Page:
Five may run for county commission

Sunday, November 11, 2007

The list of people seeking the open seat on the Cape Girardeau County Commission is growing.

Incumbent Larry Bock, a Republican who represents Jackson and most of the county's rural precincts, said in October that he will not seek another four-year term in the post he has held since 1992. Dairy equipment dealer Bill Hahs and former county auditor Weldon Macke were the first to announce their interest in the seat. They are now joined by Paul Koeper, vice president of Penzel Construction Co., Rick Aufdenberg, a farmer from Tilsit, and Ken Evans, who is self-employed after 29 years at Procter & Gamble.

Aufdenberg and Koeper along with Hahs are definitely running for the GOP nomination for the seat, officially known as District 1 Commissioner. Evans joined Macke in considering a bid.

No Democrats have indicated interest in the post, which currently pays $61,162 a year. Expected cost-of-living adjustments would increase the pay to more than $65,000 by the time a new commissioner takes office.

The District 1 Commissioner is responsible for oversight of the County Highway Department, and roads could be the dominant issue in the race. County voters approved a new sales tax for roads and law enforcement in 2006 in a campaign that revealed serious voter concerns over whether they could trust the commission to deal fairly with requests for paving.

Three of the announced or potential candidates -- Hahs, Macke and Evans -- are members of the year-old County Road and Bridge Advisory Board. The board has sorted through requests for paving and set priorities and rules for future applicants that won commission approval. They also proposed using a portion of the money for an experiment with chip-and-seal surfacing in an attempt to find a solution to dust control issues and a low-cost alternative to asphalt.

At the board's most recent meeting, the chairman, Larry Payne, advised candidates to tell the press anything they wanted as an individual but not to reference their position on the advisory board to make their comments.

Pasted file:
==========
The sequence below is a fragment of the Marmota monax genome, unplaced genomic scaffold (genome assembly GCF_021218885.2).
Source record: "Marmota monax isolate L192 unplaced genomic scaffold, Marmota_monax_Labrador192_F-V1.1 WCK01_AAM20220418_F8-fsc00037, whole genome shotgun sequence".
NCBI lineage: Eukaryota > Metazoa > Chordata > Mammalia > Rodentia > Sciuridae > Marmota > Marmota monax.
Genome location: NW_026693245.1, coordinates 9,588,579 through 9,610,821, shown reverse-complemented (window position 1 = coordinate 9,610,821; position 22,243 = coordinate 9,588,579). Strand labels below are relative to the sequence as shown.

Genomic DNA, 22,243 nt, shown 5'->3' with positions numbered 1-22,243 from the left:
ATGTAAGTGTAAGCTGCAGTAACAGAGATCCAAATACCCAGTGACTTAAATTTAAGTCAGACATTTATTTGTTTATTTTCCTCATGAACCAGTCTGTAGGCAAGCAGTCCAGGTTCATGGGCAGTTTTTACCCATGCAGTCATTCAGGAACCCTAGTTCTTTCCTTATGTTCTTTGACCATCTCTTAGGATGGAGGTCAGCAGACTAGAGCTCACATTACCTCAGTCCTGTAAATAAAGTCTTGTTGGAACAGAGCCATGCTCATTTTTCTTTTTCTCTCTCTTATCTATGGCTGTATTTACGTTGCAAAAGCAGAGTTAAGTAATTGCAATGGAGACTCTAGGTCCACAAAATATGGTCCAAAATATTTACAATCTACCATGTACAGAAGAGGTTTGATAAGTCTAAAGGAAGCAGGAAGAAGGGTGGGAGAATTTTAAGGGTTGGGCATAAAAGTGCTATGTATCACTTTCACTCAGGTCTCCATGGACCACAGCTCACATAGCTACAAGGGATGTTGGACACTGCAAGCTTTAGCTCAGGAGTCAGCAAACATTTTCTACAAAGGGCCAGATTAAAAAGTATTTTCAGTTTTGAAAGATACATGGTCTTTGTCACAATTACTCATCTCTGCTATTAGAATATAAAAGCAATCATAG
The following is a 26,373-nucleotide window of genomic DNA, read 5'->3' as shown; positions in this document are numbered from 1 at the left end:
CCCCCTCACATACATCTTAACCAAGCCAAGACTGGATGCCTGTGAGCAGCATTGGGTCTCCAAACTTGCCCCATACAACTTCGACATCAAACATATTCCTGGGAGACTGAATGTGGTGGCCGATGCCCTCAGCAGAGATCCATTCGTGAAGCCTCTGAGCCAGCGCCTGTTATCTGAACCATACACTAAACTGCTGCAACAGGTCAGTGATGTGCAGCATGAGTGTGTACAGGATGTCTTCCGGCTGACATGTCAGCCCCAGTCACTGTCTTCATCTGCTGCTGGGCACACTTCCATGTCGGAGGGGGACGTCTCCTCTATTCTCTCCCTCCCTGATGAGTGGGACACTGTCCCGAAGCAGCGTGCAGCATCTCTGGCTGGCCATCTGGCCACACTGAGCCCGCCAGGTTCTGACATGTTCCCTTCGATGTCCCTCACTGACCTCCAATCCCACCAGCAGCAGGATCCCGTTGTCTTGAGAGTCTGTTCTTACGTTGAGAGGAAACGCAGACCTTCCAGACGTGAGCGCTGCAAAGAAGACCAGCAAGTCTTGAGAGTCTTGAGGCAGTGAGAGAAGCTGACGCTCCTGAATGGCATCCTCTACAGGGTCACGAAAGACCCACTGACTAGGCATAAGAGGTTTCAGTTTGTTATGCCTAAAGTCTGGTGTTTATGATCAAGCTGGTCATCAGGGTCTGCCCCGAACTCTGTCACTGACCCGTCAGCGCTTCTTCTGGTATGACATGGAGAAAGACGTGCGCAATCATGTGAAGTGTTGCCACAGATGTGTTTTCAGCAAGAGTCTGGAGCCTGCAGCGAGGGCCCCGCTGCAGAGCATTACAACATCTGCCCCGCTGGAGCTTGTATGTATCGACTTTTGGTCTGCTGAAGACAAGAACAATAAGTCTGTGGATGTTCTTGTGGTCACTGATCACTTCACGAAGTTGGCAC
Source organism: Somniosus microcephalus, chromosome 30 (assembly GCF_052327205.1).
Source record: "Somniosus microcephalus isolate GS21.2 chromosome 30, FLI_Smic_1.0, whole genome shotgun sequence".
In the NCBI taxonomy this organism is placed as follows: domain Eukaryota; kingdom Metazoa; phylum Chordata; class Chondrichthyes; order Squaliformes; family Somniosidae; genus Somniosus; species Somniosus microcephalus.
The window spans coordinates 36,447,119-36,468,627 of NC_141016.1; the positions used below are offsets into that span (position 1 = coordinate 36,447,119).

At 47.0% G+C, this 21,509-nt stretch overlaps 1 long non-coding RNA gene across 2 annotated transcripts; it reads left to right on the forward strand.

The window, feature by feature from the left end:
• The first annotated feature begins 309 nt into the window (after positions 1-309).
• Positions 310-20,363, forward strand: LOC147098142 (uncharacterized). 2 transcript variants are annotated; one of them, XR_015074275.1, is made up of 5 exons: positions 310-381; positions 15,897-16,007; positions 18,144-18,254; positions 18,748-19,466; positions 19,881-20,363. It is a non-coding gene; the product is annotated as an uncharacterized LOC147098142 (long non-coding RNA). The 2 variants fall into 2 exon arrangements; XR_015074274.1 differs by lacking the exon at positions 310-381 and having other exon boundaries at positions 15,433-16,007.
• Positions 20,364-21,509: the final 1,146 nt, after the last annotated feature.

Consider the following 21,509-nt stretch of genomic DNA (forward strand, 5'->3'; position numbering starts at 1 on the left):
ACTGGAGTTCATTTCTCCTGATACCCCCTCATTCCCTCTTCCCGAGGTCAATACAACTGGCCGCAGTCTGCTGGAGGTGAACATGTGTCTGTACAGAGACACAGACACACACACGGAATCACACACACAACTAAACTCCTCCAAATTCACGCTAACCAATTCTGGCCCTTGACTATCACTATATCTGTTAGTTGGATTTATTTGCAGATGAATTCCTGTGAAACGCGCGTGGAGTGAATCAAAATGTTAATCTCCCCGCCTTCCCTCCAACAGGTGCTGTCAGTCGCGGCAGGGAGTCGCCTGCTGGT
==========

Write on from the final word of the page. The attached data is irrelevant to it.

"The press promotes hate and discontent; they sell more papers," Payne said.

Chip-and-seal questioned

Koeper, 52, was born and raised in Perryville, Mo., and has worked for Penzel for 30 years. He resides in Jackson, and holds a bachelor's degree in civil engineering. His construction and engineering background make him a good fit for the post, Koe-per said. "What got me thinking about this is that would be right down my alley," he said.

The chip-and-seal proposal, which targeted 10 miles of roads in several different locations, isn't a good solution, Koeper said. "Structurally it has no value," Koeper said. "If you put it on top of a gravel road, the base has to be very, very good or it is going to deteriorate."

Chip-and-seal, Koeper said, is analogous to putting a roof rated for five years on a brand new home.

Aufdenberg, 49, farms 600 acres near Tilsit, raising cattle and row crops. He also drives a truck for Drury Hotels. He said an honest, solidly conservative approach to budgeting and roads will renew voter confidence in the commission.

"We need, as commissioners, to improve our reputation," Aufdenberg said.

The county is moving in the right direction with approval of the tax, he said. And the problem is a matter of perception as much as reality, Aufdenberg added.

"When you get deep into things, they are doing a good job," Aufdenberg said. "We need the integrity of the commission to be brought forward."

Aufdenberg, like Koeper, said chip-and-seal is unacceptable as a long-term paving method.

One point both Koeper and Aufdenberg made is that the rising price of crude oil will inflate the price of future paving contracts, so it is important not to make paving promises that cost more than the tax can support.

"They may not get as much accomplished as they planned," Aufdenberg said.

Still considering a bid

Along with Macke, Evans said he hasn't made a firm commitment to a campaign. "When I was asked to join this advisory committee, I had no political ambitions. But to tell the truth, after seeing some things and learning some things, I might be able to make a positive contribution, and it is something I am considering."

Of the five potential candidates, only Macke has held public office previously or been a candidate.

Aufdenberg said he's running at the urging of friends, and was pushed to run in 2004, when Bock fought off eight challengers to retain the Republican nomination. He wasn't ready in 2004, Aufdenberg said, but he feels ready now. "I am just eager to get more hands-on," he said.

Koeper said the timing is right because he's eligible to retire after 30 years on the job. He, too, said friends have urged him to use his experience in road construction -- he's supervised numerous road projects for Penzel -- on the commission. "They have encouraged me and said they think I need to go for it," Koeper said. "I can't say I am a true politician, but I can tell people what I am for, who I am, and ask them to look at my background."

335-6611, extension 126

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